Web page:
The cruise we took was called the Northern Cyclades tour. We started and returned to Athens (Piraeus). We visited Patmos, Amorgos, Monemvasia, and Mykonos in Greece. We also visited Kusadasi (Ephesus) in Turkey. The destinations were awe inspiring. At Ephesus, you visit an unearthed town of about 250,000 inhabitants. It was built in about 1000 BC and taken over by the Romans in 129BC. Walking through miles of ruins, you get a real sense of what it might have been like to live, work and play in a town of this size. This is where Paul, John and Mary lived after the death of Jesus. Nearby, you can visit the last home of Mary, where the Pope visited in 2006.

On this trip, we visited the island of Patmos. This is where John wrote the book of Revelation in the cave of the Apocalypse. Guides show you the stone desk where exiled John wrote the book, and the area in the cave where he slept.There is also a triple fissure in the ceiling of the cave where it is said that John heard the voice of God.  On to Amorgos. Here we visited the Hozoviotissa Monestary. Its built on the wall of a sheer cliff to keep it safe from invaders. To visit, you will need to climb 335 steps. Once there, the view is breathtaking.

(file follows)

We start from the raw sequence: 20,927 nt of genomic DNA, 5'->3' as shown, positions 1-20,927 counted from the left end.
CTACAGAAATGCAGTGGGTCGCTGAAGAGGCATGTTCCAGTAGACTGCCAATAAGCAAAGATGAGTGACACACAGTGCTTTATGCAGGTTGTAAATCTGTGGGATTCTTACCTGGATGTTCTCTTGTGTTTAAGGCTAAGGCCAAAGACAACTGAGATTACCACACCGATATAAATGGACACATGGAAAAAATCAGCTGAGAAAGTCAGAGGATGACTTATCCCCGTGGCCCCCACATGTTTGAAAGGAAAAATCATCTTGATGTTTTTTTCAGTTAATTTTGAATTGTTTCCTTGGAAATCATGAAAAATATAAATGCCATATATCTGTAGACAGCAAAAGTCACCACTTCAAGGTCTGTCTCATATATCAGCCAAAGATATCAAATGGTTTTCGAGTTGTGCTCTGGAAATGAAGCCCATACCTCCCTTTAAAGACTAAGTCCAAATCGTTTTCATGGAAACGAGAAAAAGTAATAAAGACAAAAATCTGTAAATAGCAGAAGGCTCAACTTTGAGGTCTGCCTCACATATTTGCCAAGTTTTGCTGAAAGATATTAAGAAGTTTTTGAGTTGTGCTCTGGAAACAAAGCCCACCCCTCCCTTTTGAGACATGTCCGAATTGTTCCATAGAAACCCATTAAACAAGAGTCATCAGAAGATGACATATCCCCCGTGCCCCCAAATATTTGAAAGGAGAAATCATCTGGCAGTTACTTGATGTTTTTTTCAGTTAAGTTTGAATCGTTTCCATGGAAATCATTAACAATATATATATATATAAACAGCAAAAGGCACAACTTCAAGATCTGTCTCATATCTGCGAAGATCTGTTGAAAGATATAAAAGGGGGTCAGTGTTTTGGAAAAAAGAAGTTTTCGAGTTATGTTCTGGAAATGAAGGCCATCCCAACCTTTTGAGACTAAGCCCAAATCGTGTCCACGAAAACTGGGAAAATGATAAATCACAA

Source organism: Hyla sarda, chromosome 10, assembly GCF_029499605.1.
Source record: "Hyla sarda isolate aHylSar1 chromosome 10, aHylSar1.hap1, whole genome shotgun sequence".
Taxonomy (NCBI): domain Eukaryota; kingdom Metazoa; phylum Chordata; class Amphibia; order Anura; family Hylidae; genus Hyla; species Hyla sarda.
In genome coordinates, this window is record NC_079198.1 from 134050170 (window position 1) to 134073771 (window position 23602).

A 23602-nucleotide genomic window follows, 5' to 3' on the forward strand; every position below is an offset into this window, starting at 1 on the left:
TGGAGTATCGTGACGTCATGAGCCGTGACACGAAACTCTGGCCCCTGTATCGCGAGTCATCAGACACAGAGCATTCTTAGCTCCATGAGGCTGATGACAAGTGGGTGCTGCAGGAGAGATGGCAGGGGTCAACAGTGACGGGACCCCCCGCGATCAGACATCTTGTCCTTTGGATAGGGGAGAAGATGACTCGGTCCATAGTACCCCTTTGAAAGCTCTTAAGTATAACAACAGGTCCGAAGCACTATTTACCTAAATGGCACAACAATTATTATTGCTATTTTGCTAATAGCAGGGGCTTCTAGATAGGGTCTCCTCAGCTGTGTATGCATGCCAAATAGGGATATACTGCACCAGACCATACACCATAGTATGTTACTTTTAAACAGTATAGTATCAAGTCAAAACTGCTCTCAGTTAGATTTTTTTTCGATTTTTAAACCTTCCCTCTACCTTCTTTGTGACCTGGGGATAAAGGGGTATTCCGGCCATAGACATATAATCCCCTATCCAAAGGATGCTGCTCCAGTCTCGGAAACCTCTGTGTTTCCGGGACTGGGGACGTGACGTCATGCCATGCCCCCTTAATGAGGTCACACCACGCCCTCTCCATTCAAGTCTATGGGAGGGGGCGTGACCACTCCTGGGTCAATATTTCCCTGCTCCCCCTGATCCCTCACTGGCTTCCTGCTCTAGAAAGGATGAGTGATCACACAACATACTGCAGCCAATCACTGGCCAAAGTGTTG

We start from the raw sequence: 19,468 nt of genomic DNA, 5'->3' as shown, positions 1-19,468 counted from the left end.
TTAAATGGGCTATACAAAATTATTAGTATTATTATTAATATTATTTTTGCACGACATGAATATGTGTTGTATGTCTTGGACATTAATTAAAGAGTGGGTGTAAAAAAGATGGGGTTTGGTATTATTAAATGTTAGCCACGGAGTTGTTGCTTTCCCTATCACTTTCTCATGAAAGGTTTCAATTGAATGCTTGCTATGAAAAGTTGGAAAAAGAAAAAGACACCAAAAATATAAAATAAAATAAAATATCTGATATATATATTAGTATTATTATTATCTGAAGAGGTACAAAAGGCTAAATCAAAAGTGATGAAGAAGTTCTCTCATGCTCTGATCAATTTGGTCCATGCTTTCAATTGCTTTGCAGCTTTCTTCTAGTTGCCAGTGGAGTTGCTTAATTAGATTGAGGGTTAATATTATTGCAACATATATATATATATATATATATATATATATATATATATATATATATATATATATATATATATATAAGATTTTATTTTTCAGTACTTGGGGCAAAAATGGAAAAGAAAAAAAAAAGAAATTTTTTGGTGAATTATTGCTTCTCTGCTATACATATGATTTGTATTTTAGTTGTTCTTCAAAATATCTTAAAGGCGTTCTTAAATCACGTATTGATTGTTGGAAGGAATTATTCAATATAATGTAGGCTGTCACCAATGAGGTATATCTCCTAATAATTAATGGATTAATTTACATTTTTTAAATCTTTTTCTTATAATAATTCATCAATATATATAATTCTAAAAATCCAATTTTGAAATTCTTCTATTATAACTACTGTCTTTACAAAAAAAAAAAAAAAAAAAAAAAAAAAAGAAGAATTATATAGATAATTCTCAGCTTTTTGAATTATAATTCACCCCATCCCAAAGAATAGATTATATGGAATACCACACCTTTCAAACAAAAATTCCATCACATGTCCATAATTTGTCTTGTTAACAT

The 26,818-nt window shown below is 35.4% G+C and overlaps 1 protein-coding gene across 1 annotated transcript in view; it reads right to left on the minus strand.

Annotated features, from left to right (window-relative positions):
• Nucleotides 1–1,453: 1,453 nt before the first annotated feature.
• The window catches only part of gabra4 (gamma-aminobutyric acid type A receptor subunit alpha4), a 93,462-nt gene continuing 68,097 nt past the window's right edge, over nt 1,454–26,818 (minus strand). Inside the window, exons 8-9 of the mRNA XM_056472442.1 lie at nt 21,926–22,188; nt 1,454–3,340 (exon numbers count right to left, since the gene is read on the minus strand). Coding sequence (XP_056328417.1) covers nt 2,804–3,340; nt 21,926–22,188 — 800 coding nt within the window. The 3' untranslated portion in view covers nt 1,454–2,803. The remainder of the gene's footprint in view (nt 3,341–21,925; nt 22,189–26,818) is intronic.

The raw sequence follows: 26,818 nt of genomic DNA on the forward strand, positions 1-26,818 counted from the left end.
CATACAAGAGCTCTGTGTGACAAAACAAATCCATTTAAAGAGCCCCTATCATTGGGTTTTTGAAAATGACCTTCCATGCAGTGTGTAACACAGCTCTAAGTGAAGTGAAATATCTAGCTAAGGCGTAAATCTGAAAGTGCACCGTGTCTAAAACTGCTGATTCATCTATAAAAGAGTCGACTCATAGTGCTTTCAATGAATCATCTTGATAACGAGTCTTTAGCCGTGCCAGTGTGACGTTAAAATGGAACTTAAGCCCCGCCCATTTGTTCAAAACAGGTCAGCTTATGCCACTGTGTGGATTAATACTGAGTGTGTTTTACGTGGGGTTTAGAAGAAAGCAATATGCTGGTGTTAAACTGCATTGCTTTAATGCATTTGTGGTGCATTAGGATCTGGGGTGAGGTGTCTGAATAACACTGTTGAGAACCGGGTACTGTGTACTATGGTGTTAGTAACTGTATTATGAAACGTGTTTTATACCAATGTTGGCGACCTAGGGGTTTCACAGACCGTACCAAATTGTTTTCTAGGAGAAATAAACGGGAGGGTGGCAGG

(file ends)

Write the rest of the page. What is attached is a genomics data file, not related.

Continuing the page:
Another port of call for us was Mykonos. This is the second most visited tourist Island of Greece. Santorini is first. This is a land of beautiful beaches, wonderful Greek architechture and fantastic shopping and restaurants. We spent a wonderful day there. Upon getting back to the Star Clipper, I had the opportunity to helm the ship as we sailed to our next port. You can’t get near the bridge of most modern cruise ships, but on the Star Clipper, you can do as little or as much of the sailing as you want. Of course, to be safe, there is always crew around to make sure that you do not make any mistakes. Climb the rigging? Yes, you can do that. Talk to the Captain for hours? Yes you bet!